keskul |

Mom tells us that there weren’t big patisserie shops in Turkey in the past, there were just small pudding shops (muhallebici), which weren’t very big in number. Because these pudding shops were not very common, they were considered as special places for special events. When people had an important meeting with friends, these pudding shops were their only choice. However, these pudding shops had a more important role in Turkish culture those times. When a young man wanted to declare his love to a young woman, he would invite her to a pudding shop and the woman would understand that there would be some very exciting conversation when they met there. So these pudding shops were meeting point of lovers.

Pudding shops were known as small, cute and friendly places. People would enjoy their pudding in peace. Pudding (muhallebi), Turkish rice pudding (sütlaç) and keşkül were some of the dairy desserts they would serve.  They wouldn’t serve other types of desserts, just the desserts made of milk.  Although we have numerous patisserie shops today, I’m not sure if they have the same friendly atmosphere. Today’s luxury patisserie shops serve various desserts, but they are not as important as the small pudding shops were for lovers.

The English pronounciation of keşkül may be something like this: kashkul

–    1kg milk
–    1 ½ tbsp rice flour
–    1 ½ tbsp corn starch
–    3 egg yolks
–    100g cream
–    ½ tbsp vanilla
–    1 cup sugar
–    ½ cup almond, peeled and crumbled
–    Pistachio, almond and raisin to decorate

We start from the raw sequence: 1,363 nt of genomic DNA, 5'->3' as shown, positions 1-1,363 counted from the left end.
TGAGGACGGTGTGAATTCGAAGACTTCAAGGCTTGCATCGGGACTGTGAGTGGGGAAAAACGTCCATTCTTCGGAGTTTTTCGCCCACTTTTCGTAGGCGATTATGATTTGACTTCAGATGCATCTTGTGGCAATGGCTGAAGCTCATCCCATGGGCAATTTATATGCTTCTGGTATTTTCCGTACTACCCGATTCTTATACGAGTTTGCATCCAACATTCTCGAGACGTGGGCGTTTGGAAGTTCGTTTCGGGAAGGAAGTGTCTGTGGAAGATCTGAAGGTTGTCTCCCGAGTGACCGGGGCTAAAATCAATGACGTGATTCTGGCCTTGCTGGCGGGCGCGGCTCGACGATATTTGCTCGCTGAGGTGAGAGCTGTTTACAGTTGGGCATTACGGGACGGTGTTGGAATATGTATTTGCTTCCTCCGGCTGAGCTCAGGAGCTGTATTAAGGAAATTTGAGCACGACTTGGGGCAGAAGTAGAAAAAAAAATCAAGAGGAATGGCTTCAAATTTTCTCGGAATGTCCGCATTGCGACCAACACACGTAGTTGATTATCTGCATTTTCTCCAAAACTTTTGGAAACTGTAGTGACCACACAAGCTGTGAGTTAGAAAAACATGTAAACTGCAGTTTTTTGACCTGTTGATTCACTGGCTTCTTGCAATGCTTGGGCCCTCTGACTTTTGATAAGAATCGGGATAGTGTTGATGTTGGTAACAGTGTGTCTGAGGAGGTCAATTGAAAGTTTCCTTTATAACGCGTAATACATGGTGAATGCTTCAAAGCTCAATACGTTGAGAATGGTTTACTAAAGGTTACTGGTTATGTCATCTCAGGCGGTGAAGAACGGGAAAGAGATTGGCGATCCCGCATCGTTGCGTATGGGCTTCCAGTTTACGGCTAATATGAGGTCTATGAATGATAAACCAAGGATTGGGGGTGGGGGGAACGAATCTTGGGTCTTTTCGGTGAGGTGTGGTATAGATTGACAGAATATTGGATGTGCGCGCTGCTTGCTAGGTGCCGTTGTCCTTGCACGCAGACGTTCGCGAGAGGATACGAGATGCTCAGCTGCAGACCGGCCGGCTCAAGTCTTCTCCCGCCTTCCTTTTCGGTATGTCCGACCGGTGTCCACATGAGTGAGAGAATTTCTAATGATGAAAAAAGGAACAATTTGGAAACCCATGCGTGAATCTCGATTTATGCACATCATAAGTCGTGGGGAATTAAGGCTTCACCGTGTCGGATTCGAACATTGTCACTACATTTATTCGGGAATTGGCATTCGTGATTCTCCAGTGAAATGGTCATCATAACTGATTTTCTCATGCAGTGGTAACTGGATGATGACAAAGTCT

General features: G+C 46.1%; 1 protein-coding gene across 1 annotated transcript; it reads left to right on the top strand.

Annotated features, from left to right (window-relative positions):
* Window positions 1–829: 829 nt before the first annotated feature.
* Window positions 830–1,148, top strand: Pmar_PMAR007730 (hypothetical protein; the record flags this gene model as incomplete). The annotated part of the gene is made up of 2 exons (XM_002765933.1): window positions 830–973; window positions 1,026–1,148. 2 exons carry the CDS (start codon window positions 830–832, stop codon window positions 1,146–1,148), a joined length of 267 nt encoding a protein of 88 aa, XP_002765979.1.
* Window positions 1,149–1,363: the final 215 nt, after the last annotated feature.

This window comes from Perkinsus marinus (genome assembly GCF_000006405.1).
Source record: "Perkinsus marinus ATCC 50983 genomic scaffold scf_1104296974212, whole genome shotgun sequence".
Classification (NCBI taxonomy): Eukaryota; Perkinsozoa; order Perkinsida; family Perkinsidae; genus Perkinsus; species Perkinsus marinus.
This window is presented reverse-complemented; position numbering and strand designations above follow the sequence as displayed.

Put sugar and egg yolks in a pot and beat with an egg beater. Take about ¼ cup milk into a bowl and mix it with rice flour and corn starch. Put it aside. Add the rest of the milk into the pot and go on beating. Put the pot on fire and boil it over medium heat and stir occasionally. When it starts to boil, add the rice flour and starch mixture and beat it. Add peeled and crumbled almonds after 3 minutes. Add vanilla and cream after a few minutes. Never stop stirring until it’s done. When it gets thick enough, it’s time to take it from fire. But how do we understand it’s thick ‘enough’? You can understand it with the help of the egg beater or a spoon. When you dip the spoon in it and take it out, if the pudding  is not runny, if it drops little by little, it’s done.

Take it from fire and pour it in a jug so that it’s easier to pour them into small bowls or cups. Then pour the pudding into small cups one by one. If you see bubbles on their top, you are on the right path.
Do not move these cups until keşkül gets cold.

When it’s cold enough, decorate the tops of keşkül with pistachio, whole almonds and raisin.

keskul |


  1. Fuji Mama says

    This sounds and looks phenomenal! I will be trying this soon. Thank you!

  2. says

    I wish there was a pudding shop here in the states. maybe there is and I just don’t know. :) That that would be really cool though. Looks really delicious!! Something I can definitely get into for dessert.

  3. says

    Wow, what a nice dessert…from the ingredients in it must taste delicious…love the picture as well…beautiful presentation :-)

  4. says